With the Platinum Jubilee over, the wait was on for the next royal bun-fight that could unite us all in joyous celebration, and now we have it: the Duke of York is having a bad week.
First he was branded an “absolute fool” by a Frenchwoman who sued him over a debt relating to his Swiss ski chalet. Then, earlier this week, came the news that he was banned from taking part in the Garter Day procession around Windsor, waving regally to tourists and television cameras while dressed in blue velvet robes and a plumed hat. The Prince of Wales and the Duke of Cambridge appear to have considered the optics for a nanosecond before saying words to the effect of “over my dead body”.
They are said to have made their shared view known to the Queen, who reportedly took the final decision to ban Andrew. According to The Sun, the decision was made “in the best interests of the family but also the best interests of the Duke of York”. He would attend only the private aspects of the ceremony, including the investiture and the lunch, and was instructed to stay out of sight “for his own good”, the paper said.
Never one to take a hint, Prince Andrew is said to have planned to appear this week at Royal Ascot. Standing on his dignity as a “blood prince”, he no doubt hopes to process to the royal box in a horse-drawn carriage, perhaps thinking wistfully of the time he took his dear friends Jeffrey Epstein and Ghislaine Maxwell to Ascot.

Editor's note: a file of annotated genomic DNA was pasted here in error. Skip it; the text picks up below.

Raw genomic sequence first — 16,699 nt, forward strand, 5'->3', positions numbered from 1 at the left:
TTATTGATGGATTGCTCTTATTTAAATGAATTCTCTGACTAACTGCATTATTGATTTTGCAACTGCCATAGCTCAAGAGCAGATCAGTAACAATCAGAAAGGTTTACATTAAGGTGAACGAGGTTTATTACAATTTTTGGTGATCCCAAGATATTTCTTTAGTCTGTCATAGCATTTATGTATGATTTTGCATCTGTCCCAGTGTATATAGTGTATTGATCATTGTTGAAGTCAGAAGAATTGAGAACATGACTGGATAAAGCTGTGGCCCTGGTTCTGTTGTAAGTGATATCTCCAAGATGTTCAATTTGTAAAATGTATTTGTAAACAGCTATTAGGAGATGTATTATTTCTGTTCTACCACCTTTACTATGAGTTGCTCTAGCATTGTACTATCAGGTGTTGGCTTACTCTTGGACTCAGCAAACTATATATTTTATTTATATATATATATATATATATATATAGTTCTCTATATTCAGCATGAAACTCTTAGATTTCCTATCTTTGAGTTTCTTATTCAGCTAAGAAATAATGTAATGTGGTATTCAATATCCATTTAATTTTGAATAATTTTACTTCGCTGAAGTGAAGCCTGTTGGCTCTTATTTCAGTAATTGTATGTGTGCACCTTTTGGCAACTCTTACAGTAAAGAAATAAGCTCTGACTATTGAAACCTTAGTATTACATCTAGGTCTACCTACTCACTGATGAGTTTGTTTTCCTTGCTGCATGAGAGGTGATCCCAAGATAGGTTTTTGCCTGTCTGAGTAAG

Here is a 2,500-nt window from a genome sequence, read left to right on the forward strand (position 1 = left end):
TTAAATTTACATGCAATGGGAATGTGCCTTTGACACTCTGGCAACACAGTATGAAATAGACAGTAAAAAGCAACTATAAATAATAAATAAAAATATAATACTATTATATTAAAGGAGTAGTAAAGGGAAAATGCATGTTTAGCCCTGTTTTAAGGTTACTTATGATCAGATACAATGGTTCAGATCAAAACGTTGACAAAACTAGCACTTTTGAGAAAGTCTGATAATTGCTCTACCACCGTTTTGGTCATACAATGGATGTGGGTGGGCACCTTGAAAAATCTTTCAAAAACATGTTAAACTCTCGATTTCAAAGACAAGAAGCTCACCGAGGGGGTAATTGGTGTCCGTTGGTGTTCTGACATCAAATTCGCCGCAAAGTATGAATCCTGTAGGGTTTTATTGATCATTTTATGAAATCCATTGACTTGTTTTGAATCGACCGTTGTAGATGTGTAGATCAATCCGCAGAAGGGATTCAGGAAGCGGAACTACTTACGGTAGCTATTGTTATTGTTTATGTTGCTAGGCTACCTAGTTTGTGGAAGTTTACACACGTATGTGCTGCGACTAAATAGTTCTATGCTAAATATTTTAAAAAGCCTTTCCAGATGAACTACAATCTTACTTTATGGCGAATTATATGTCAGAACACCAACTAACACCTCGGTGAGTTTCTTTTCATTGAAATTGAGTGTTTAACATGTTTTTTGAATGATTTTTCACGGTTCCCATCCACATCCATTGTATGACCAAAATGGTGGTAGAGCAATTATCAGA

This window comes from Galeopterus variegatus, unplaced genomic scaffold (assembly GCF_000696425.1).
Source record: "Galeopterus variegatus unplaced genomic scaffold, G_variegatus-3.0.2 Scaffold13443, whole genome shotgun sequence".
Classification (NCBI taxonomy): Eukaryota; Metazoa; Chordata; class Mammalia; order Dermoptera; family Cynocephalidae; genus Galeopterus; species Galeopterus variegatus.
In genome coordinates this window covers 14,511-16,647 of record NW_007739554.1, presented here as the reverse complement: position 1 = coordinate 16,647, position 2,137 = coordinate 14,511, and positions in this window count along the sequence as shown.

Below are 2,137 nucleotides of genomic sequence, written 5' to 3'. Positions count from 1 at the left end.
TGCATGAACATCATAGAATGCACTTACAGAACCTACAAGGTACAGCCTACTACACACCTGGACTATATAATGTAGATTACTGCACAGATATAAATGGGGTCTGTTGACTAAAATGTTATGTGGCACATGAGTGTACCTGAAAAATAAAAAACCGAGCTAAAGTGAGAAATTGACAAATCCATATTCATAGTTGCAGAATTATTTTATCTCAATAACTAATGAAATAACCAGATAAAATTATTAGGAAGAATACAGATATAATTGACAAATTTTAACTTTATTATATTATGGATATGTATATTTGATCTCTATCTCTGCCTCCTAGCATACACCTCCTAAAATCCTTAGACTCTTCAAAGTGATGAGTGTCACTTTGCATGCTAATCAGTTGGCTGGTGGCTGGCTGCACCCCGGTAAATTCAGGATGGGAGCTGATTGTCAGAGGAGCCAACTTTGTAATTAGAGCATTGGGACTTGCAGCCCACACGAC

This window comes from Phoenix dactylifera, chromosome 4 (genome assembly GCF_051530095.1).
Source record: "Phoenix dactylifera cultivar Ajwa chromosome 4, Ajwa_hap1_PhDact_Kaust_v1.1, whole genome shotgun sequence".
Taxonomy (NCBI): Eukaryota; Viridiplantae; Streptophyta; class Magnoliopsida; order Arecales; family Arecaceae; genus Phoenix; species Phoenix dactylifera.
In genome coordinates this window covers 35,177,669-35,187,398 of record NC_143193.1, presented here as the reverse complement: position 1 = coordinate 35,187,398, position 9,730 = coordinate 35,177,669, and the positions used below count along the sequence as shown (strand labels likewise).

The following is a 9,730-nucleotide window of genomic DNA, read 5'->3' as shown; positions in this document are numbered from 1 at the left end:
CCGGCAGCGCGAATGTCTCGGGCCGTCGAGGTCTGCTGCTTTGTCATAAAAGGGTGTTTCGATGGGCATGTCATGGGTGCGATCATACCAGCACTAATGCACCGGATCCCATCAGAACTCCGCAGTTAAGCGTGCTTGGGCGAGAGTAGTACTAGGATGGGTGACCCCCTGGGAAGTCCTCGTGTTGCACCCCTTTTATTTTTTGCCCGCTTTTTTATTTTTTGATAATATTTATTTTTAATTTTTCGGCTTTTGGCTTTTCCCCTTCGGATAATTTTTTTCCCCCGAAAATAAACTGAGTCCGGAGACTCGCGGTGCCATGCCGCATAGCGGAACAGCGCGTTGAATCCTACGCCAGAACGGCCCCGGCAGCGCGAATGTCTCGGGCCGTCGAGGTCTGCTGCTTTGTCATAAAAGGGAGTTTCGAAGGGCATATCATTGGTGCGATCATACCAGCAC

And, to add to the joyous awfulness, it has been reported that Andrew has been lobbying his 96-year-old mother to reinstate him as colonel of the Grenadier Guards. He was stripped of that honor, along with much else, in January, before paying millions to settle the sexual assault case brought against him by Virginia Giuffre. This successfully ended the PR horror show enfolding in a New York court but signally failed to clear Andrew’s name. Alas, the distinction appears beyond him.
“The colonelcy of the Grenadier Guards was his most coveted title and he wants it back,” reported The Telegraph, quoting an unnamed source. “Having remained a counsellor of state, he also believes that he should be included at royal and state events … [He wants] his position recognised and respected.”
He is said to want the Queen to restore his status as a “blood prince”, meaning he could once again attend official events. And the man with no bargaining chips allegedly wants his daughters, Princess Beatrice and Princess Eugenie — frequently referred to by him, inevitably, as “blood princesses” — to become “working” members of the royal family.
This may not be because they want to do any actual royal work. Indeed, there is little sign of any public appetite for them to do so. It is thought that he may be hoping that the “working royal” status will make them financially secure and cement their “right” to live in royal residencies. It is perhaps not lost on him that the Buckingham Palace balcony was reserved for “working royals” during the jubilee celebrations, and that his daughters were booted down The Mall to watch the flypast from a roof.